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Life comes to an end Your life has come to an end now. To the presence of death you are setting out. No halting place is there for you by the way. Provision too there is none for you. Mala Vagga - The Dhammapada

The Dhamma is about developing insight

I read the two-part article 'A Journey of discovery - Model for developing vipassana nana through two suttas' by Pundit Venerable Medhananda Thera and Dr. Ron Wijewantha, with increasing dismay. It is facile and misleading. These notes are not its detail critique.

It is wrong to debate Dhamma but it is necessary to correct misinterpretations. Here is a tip to the discerning student. Any exposition that purports to illustrate the Dhamma with diagrams should be suspect and immediately rejected.


Dhamma Cakka at Sanchi, India

The Dhamma is about developing insight to see things as they actually are. No one can draw insight. The Buddha never used diagrams. Early in the training of disciples, the Buddha uses the word sampajanna, understanding of which is absolutely essential to make progress. Sampajanna is not 'clear comprehension' as interpreted by the writers. To comprehend is to understand. Comprehension is the act of understanding.

In Dhamma, understanding is panna. Understanding comes after seeing and entering the path. 'In the wanderer Dighanakha the spotless immaculate vision of the Dhamma arose: All that is subject to arising is subject to ceasing.

The wanderer Dighanakha saw the Dhamma, attained the Dhamma, understood the Dhamma, fathomed the Dhamma...' Disciples are instructed, in gradual steps, to make effort to lead onwards to full understanding or parinna. In the Mahavedalla Sutta venerable Sariputta says panna should be developed and consciousness [vinnana] should be fully understood.

Sati Sampajanna

Sampajanna means 'awareness'. In the suttas it is frequently linked with sati or mindfulness in the compound form 'sati-sampajanna,' mindfulness-and-awareness. In the Satipatthana Sutta awareness of bodily actions is included in the section on mindfulness of the body. Mindfulness is not being scattered-brained whereas awareness is more precise. It means one should constantly keep or watch of oneself, be always under observation, not letting go one's actions or feelings, or thoughts etc.

'Here, monks, in walking to and fro, in looking aside...eating, drinking, chewing... feelings as they arise... lyingdown...practice awareness... This, Ananda, is a mode of recollection that, when developed and made much of in this way, leads to mindfulness-and-awareness'.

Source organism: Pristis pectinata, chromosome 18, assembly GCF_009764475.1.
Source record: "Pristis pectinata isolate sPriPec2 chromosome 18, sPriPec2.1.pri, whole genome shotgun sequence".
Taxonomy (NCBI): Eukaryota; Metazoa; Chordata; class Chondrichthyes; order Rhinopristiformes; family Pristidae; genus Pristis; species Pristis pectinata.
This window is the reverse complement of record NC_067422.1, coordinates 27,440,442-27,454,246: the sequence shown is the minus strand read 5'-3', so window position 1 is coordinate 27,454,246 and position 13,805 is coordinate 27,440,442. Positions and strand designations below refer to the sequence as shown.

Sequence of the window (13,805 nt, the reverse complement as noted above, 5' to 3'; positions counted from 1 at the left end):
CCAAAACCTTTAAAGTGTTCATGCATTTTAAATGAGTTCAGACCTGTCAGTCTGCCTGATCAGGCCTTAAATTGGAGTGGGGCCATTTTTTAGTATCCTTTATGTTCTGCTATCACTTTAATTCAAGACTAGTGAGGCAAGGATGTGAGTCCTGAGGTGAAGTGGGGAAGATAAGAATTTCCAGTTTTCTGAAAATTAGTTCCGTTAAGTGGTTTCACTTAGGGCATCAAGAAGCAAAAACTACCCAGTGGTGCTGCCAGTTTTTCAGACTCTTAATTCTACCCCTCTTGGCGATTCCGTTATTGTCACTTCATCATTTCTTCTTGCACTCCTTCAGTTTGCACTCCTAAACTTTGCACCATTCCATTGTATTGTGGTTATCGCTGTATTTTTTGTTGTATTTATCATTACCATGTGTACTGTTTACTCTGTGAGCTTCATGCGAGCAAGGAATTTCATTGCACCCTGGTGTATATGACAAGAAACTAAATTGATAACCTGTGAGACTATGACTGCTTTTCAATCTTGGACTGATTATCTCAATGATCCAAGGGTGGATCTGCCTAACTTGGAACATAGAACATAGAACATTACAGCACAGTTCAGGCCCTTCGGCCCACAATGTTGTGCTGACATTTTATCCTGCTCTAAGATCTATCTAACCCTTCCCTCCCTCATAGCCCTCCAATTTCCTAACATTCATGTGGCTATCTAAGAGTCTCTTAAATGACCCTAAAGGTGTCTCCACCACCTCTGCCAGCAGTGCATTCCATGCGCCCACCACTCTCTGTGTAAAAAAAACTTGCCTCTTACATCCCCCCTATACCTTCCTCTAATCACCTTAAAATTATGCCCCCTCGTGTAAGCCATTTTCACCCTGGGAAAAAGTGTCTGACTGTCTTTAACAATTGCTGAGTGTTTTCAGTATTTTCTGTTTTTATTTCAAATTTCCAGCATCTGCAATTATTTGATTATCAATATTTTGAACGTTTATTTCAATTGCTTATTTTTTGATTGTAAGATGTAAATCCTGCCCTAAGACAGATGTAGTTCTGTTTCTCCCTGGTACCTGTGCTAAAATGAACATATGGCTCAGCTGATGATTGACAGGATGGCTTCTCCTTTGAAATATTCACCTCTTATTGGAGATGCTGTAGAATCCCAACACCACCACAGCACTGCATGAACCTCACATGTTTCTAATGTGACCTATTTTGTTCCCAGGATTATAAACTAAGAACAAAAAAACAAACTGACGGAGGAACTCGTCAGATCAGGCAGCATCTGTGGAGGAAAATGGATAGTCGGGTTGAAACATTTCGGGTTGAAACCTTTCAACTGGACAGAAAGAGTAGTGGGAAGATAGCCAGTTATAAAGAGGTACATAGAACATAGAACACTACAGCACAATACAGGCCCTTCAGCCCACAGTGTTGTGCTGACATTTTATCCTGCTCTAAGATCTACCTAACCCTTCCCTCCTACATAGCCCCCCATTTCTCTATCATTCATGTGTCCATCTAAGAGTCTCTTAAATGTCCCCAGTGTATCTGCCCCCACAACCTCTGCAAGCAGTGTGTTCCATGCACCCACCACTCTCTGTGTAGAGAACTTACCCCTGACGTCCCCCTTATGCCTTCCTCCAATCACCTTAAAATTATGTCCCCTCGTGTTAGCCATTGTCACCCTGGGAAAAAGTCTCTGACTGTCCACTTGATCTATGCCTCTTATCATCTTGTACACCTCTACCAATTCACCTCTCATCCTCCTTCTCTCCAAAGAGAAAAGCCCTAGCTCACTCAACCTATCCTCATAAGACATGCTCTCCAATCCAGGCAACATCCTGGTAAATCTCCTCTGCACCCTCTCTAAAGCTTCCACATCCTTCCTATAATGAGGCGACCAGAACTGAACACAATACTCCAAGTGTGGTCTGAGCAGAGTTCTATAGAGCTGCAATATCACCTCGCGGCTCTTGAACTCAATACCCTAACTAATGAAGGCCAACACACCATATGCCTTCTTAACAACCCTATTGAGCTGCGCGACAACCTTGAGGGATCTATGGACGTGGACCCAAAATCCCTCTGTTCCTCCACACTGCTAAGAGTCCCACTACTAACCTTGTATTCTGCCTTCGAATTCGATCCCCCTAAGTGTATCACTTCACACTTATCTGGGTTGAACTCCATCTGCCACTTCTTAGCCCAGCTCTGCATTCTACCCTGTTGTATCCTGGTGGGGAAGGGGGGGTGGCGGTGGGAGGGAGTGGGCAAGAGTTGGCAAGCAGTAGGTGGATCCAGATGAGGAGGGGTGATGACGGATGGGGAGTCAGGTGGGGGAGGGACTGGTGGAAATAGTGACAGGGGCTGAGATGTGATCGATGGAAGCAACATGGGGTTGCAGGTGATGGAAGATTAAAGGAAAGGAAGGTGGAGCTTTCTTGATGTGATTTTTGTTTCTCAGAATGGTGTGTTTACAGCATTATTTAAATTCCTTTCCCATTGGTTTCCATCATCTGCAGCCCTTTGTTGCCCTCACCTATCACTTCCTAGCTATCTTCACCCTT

There is a common verbal confusion. When our actions become habitual such as blinking, we call them unconscious actions. There is no such thing in the Buddha's teaching.

These so-called un-conscious actions are mere movement like trees swaying in the wind. Conscious actions are deliberate. Thought is required to perform them and we have to consider them. Considering what we are doing is awareness. But awareness is generally kept to a minimum in our daily life when doing routine things in order to get over with them quickly.

Awareness in Dhamma

Awareness in Dhamma has a different purpose. It is practised to lead to release or vimutti. The practice of awareness is an absolute prerequisite for understanding of the essence of the Teaching. The reason is this.

The Dhamma is not concerned with any particular experience, for example feeling. We do not require a Buddha to tell us how to overcome or cope with a headache. We need the Buddha to teach us how to escape from ALL experience whatsoever.

It is when the general underlying nature of things is seen - dassana, insight - that we are perhaps able to grasp the universal characteristics of anicca, dukkha, anatta. No puthujjana can see them together. If there is insight of all three at once, he immediately ceases to be puthujjana. He has seen and experienced privately dependent arising as Dighanakha, nephew of Venerable Sariputta.

The Buddha says he attained enlightenment through two things: ordered attention and ordered effort. Attention is manasikara or direction of emphasis. While we can attend to more than one thing at the same time, we cannot give then equal attention. Intentional intention is thus the strict definition of intention [cetana] and craving or tanha is a gratuitous parasite on the structure of cetana.

The parasite is perception of self or sakkayaditthi. Contact or phassa is contact of things with 'me', 'myself' 'mine'. As misunderstood widely, phassa is not merely the coming together or confluence of the eye, visible form and eye-consciousness etc.

Phassanirodha in the arhant is the ceasing of attavadaupadana - the fundamental holding to a self - and ceasing of the affect of all sankhara, of all things upon which other things depend. There is now sankhanirodha also in the arhant. There is vijja or awakening from nescience to see things as they actually are.